Carl Robinette

Fri June 26, 2015 10:48am

Longtime Chula Vista resident Arnulfo Manriquez had never heard of non-profit work before someone from Community Housing Works spoke at his college campus about how to earn a living building housing for low-income families.
As an urban planning major, Manriquez had always had an interest in architecture, planning and serving his community.
“As I heard all of those pieces together, I thought that’s what I want to do. It was being in the right place at the right time,” Manriquez said.
Within a couple of weeks of hearing the speaker, Manriquez landed an unpaid internship with Community Housing Works.
He has since been in the non-profit industry for 22 years and been president and chief executive officer of the MAAC Project since 2012. MAAC’s goal is to help low income families become stable and successful through advocacy and programs around education, health, housing and career pathways.
The ultimate goal is to help MAAC participants become self-sufficient by earning a stable income, but to be successful in your work, you also need education, health and housing, Manriquez said.
Manriquez laughed, saying he is underpaid by industry standards as the leader of an organization of MAAC’s size, but the real payoff for him is seeing the impact of his work in the community.
“There’s a reason why I work with non-profits and it’s because of that impact,” Manriquez said. “It’s good to be paid. It’s good to have the challenge and it’s good to have the opportunities that come with work, but the work we do truly is rewarding.”
Born in Mexicali, Mexico, Manriquez immigrated to the United States with his parents in 1981 when he was 10 years old. His father grew and sold flowers while his mother owned and operated a flower shop for 20 years, Antonieta’s Designs in Chula Vista.
Manriquez watched how hard his parents worked to build a family business with very few resources while he and his four siblings focused on their education.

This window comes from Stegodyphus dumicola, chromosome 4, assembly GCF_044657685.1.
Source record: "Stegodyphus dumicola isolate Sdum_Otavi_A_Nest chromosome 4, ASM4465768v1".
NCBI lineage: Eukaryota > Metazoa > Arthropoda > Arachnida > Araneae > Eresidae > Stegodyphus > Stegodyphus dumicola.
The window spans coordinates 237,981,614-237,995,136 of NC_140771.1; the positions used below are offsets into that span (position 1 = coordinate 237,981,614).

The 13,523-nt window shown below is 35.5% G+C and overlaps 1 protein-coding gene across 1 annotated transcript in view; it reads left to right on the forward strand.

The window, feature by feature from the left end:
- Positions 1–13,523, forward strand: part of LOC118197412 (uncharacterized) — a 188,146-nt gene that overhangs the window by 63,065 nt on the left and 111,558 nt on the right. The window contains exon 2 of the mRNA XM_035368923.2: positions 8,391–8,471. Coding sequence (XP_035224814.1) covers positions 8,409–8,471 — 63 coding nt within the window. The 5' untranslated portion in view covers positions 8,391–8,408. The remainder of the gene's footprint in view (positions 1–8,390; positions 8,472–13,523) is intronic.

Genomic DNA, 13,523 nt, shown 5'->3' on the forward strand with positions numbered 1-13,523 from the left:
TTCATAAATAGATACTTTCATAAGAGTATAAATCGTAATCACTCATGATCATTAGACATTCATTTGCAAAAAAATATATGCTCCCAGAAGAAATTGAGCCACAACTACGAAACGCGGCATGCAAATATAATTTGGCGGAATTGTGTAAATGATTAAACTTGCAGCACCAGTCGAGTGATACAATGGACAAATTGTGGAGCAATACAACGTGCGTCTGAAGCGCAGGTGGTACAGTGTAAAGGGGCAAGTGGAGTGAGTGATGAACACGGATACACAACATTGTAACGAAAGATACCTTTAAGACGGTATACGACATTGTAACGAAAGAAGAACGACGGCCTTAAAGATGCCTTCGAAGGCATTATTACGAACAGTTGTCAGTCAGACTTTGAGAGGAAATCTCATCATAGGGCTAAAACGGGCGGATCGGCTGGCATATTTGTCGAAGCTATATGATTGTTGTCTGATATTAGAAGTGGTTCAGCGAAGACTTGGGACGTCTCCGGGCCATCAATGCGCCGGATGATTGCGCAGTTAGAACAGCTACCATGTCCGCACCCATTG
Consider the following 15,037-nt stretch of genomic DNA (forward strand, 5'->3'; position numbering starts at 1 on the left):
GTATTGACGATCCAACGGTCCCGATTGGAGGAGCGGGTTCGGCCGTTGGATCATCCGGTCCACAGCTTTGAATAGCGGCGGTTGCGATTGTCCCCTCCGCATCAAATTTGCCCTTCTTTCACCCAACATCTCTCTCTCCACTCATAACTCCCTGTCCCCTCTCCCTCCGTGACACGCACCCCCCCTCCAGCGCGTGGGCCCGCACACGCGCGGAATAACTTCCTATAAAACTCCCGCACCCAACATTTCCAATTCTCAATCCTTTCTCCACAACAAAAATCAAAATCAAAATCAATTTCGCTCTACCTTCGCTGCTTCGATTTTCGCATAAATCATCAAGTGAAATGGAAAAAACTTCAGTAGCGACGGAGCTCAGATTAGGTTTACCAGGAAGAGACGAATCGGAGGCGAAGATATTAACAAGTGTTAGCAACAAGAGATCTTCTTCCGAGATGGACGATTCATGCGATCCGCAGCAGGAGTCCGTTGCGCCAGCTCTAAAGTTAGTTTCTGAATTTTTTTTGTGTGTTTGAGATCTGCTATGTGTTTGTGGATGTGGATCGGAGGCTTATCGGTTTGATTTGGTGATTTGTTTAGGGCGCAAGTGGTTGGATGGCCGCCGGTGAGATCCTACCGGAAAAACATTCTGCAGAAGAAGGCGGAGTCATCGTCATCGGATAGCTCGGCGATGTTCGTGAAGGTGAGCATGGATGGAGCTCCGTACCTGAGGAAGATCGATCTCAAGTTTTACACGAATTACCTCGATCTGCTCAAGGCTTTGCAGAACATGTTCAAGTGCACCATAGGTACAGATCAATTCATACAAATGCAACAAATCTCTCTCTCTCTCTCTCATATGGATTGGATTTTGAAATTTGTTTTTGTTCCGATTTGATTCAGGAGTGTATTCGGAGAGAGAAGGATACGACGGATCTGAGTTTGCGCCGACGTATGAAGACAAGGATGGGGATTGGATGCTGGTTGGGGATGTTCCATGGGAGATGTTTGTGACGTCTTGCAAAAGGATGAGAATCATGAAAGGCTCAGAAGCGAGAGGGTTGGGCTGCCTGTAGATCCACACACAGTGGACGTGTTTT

“Moving to the United States was a big culture shock for me when I was 10 years old,” Manriquez said. “I understand what people go through. I understand the feeling of coming to a new country and going through school not fully understanding the language. I also understand the feeling of not having opportunities or not knowing about opportunities and how you access that information.”
MAAC’s participants are 70 percent Latino, and he said his personal understanding helps him serve his mission and create a culture of understanding within the organization around the needs of immigrants and minorities.
“It’s sometimes easy to say that the participants just want to come and take advantage of charity,” Manriquez said. “But my experience has been that most people who come to MAAC don’t even feel comfortable accepting assistance because they feel like they’re taking something for free. Most people want to earn. They want to figure out ways to do it on their own.”
Despite the challenges they faced, Manriquez’s parents were able to build successful businesses and put Arnulfo and his four siblings through college. But doing that in the U.S. is harder today than it was 35 years ago.
As a divorced father of two teenage girls and one boy, Manriquez also understands the challenges that parents face today, and he knows the importance of a stable home.
MAAC helps its participants create that kind of stability through a broad, sweeping set of programs, including the construction and management of low income housing, providing career training and opportunities, and delivering education through the MAAC Community Charter High School and Head Start preschool.
“Every little bit of work we do has an impact,” said Manriquez. “What drives me is — I have seen the changes in people and the positive results that a safe and stable environment can bring to a family.”